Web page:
Radio and television news programs (should I put "news" in quotation
marks?) get so excited about weather events. (Hey, they're always using
terms like "weather event" or "precipitation event")
They have hype and generate drama and carry on and on... No wonder there
are people who don't evaucuate for major huricanes -- after the dramatic
gloom and doom that accompanies every approaching little storm, warnings
about a truly dangerous storm must seem like just more media hype.
|The weather forecast said there was a snowstorm coming up the coast...
they said snow would start before midnight and change over to scattered
flurries and squalls by noon... total accumulation four to seven inches.
About 11:30 last night it was snowing... and when I got up this morning
it was snowing... but there was only an inch or two on the ground.
I went out and cleared the driveway and sidewalk but by the time I finished,
the areas where I had started were all covered over again... but the snow
fall soon stopped and the sun began to shine.
Last night they had the usual "LIVE!" coverage from various highway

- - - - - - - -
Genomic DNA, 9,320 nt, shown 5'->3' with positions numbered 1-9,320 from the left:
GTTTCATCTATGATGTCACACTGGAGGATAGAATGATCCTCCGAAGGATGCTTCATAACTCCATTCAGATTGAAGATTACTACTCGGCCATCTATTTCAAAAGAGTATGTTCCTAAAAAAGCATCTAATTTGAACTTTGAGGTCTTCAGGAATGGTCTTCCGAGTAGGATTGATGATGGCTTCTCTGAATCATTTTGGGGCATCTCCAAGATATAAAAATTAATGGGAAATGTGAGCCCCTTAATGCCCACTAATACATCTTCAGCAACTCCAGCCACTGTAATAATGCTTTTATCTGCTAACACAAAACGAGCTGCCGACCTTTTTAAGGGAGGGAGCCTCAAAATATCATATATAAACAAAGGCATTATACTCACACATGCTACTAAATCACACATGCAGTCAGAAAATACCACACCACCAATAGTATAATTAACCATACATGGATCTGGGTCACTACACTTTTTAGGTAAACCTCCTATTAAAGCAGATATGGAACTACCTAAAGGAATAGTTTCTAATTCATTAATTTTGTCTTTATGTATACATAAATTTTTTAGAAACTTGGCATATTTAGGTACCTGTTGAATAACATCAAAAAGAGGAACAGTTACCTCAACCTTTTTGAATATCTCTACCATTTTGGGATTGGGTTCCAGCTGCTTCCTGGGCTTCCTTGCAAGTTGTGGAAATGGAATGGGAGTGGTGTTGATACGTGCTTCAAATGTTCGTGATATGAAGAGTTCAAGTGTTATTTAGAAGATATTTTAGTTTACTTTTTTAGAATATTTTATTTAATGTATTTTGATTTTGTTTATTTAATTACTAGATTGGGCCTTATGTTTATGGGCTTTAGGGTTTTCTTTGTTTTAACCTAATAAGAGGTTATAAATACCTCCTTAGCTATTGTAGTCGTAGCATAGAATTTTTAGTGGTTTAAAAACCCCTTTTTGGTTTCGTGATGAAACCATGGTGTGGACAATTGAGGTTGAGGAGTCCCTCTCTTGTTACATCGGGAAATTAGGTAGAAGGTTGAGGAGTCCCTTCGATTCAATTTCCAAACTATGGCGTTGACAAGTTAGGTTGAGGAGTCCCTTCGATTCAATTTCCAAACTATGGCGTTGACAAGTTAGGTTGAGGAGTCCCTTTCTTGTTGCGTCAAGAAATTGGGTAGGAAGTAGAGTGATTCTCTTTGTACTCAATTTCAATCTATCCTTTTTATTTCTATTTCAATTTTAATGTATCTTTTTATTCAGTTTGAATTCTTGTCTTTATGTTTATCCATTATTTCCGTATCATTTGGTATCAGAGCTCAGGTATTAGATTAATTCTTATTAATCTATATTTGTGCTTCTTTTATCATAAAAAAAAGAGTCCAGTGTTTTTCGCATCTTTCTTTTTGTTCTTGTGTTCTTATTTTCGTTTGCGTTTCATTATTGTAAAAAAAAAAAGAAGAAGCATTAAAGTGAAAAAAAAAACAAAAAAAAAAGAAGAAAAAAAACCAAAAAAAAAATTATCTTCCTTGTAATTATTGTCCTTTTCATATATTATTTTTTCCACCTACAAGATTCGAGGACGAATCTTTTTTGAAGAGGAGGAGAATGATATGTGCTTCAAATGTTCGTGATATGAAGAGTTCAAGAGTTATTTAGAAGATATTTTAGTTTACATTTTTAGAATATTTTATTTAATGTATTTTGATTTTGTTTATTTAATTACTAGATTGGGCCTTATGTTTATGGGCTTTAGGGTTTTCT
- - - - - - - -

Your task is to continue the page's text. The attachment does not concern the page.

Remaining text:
department garages as the trucks were loaded with salt and sand, etc. And,
of course, the usual requests that once the storm hits, if we did not have
someplace we really had to be, we should stay off the roads. Gee, I'm sure
glad they keep reminding me about that because otherwise, just like everyone
else, if there is really bad weather outside and I have no place that I
simply must be, then I would naturally just get in my car and drive around
randomly, enjoying the icy roads and the terrible driving conditions. Duh.
The answer to my brother's music trivia question in yesterday's comments is: Nee Nee Na Na Na Na Nu Nu was recorded by Dicky Doo and the Don'ts.
And now I've got to post this and dash off. Last year Nancy was in a book discussion group -- you know, where everybody reads the same book and then gets together to discuss it. So she talked me into joining in -- and I enjoyed the kick-off meeting were we talked about books and reading in general. However, I did not care for our first book -- Waiting for the Barbarians by J.M.Coetzee. I think Nancy disliked it even more than I did because
she stopped reading about two-thirds through the book. I made it to the
end but only by doing high-speed reading. The only way I can describe it
is by saying that it is very Kafkaesque. Also dreary and depressing and
seemingly pointless. Also colorless, told in a monotone. Ah well...
-- on the Web since September 26, 1996!